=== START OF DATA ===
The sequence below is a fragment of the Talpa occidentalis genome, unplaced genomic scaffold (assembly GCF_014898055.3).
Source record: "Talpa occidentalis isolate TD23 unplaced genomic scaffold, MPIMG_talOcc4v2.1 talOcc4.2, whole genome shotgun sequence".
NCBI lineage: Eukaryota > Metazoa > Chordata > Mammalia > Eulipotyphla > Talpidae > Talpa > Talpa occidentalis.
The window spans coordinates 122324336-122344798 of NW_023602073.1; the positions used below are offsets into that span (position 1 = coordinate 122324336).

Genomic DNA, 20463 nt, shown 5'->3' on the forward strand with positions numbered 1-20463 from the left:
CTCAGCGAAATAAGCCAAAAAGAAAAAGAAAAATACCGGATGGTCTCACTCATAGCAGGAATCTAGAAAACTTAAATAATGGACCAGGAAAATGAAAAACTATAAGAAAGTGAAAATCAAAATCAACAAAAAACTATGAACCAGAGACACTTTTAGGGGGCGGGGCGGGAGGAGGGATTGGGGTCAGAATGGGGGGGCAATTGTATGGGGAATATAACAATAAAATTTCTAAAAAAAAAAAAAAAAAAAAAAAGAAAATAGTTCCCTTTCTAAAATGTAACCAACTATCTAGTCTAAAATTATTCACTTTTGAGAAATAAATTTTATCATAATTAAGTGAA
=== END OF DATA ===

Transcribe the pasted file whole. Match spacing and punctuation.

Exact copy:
The sequence below is a fragment of the Talpa occidentalis genome, unplaced genomic scaffold (assembly GCF_014898055.3).
Source record: "Talpa occidentalis isolate TD23 unplaced genomic scaffold, MPIMG_talOcc4v2.1 talOcc4.2, whole genome shotgun sequence".
NCBI lineage: Eukaryota > Metazoa > Chordata > Mammalia > Eulipotyphla > Talpidae > Talpa > Talpa occidentalis.
The window spans coordinates 122324336-122344798 of NW_023602073.1; the positions used below are offsets into that span (position 1 = coordinate 122324336).

Genomic DNA, 20463 nt, shown 5'->3' on the forward strand with positions numbered 1-20463 from the left:
CTCAGCGAAATAAGCCAAAAAGAAAAAGAAAAATACCGGATGGTCTCACTCATAGCAGGAATCTAGAAAACTTAAATAATGGACCAGGAAAATGAAAAACTATAAGAAAGTGAAAATCAAAATCAACAAAAAACTATGAACCAGAGACACTTTTAGGGGGCGGGGCGGGAGGAGGGATTGGGGTCAGAATGGGGGGGCAATTGTATGGGGAATATAACAATAAAATTTCTAAAAAAAAAAAAAAAAAAAAAAAGAAAATAGTTCCCTTTCTAAAATGTAACCAACTATCTAGTCTAAAATTATTCACTTTTGAGAAATAAATTTTATCATAATTAAGTGAA